SNPs within and between populations
A recent paper informs us that we have now found a small number of SNPs that explain skin color in European samples.
In the International Visible Trait Genetics (VisiGen) Consortium, we investigated the genetics of human skin color by combining a series of genome-wide association studies (GWAS) in a total of 17,262 Europeans with functional follow-up of discovered loci. Our GWAS provide the first genome-wide significant evidence for chromosome 20q11.22 harboring the ASIP gene being explicitly associated with skin color in Europeans. In addition, genomic loci at 5p13.2 (SLC45A2), 6p25.3 (IRF4), 15q13.1 (HERC2/OCA2), and 16q24.3 (MC1R) were confirmed to be involved in skin coloration in Europeans. In follow-up gene expression and regulation studies of 22 genes in 20q11.22, we highlighted two novel genes EIF2S2 and GSS, serving as competing functional candidates in this region and providing future research lines. A genetically inferred skin color score obtained from the 9 top-associated SNPs from 9 genes in 940 worldwide samples (HGDP-CEPH) showed a clear gradual pattern in Western Eurasians similar to the distribution of physical skin color, suggesting the used 9 SNPs as suitable markers for DNA prediction of skin color in Europeans and neighboring populations, relevant in future forensic and anthropological investigations.
All 9 SNPs listed in Table 1 were used to construct a genetically inferred skin color score in 940 samples from 54 worldwide populations (HGDP-CEPH samples), which showed a spatial distribution with a clear gradual increase in skin darkness from Northern Europe to Southern Europe to Northern Africa, the Middle East and Western Asia (Figure S2); in agreement with the known distribution of skin color across these geographic regions. Outside of these geographic regions, the inferred skin color score appeared rather similar (i.e., failing to discriminate), despite the known phenotypic skin color difference between generally lighter Asians/Native Americans and darker Africans. This demonstrates that although these 9 SNPs can explain skin color variation among Europeans, they cannot explain existing skin color differences between Asians/Native Americans and Africans. Therefore, these differences in skin color variation may partly be due to different DNA variants not identifiable by this European study with restricted genetic origin.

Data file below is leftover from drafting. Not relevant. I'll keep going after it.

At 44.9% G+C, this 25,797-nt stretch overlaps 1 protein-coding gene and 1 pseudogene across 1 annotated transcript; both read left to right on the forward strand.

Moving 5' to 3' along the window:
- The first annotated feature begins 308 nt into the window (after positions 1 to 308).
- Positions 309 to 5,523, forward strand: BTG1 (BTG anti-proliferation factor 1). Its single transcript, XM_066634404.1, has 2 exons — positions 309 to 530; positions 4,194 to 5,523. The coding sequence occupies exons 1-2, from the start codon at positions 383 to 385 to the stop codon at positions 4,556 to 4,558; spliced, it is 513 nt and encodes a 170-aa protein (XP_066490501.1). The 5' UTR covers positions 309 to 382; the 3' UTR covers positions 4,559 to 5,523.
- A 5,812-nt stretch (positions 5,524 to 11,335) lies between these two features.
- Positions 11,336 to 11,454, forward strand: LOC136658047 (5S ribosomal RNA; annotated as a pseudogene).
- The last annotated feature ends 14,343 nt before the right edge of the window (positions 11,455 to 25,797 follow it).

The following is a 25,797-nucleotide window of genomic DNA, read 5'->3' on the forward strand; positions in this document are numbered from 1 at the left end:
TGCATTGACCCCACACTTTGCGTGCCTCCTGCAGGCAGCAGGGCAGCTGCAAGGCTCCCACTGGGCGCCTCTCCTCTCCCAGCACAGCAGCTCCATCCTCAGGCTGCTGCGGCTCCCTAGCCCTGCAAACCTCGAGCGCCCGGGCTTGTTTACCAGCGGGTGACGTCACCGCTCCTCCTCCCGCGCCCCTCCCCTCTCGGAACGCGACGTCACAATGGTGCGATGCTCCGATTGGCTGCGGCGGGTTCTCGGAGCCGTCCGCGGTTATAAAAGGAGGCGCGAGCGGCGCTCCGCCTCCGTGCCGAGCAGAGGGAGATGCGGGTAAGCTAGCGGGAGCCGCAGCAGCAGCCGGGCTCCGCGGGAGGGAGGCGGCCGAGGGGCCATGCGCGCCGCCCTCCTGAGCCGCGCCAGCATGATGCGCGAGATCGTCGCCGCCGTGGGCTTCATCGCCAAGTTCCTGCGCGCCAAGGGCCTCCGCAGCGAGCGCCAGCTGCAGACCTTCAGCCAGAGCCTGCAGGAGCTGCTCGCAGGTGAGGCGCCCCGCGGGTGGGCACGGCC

The same general problem may apply to the Piffer results. Perhaps the SNPs found only affect cognitive ability within European samples (or Euroasian, because there is one Chinese replication). This sounds like a case of epistasis, where the other necessary gene(s) for the identified SNPs to have an effect on cognitive ability have substantial frequencies in European populations, but don't exist or are very rare in non-European populations. As far as I know, this is a possible but unlikely scenario. It will perhaps serve as one of the remaining areas where non-hereditarians can point to and say that there is still reasonable doubt. The solution is to perform GWAS on African subjects. Luckily, a large number of such subjects live in or near (relatively) affluent countries in the Americas.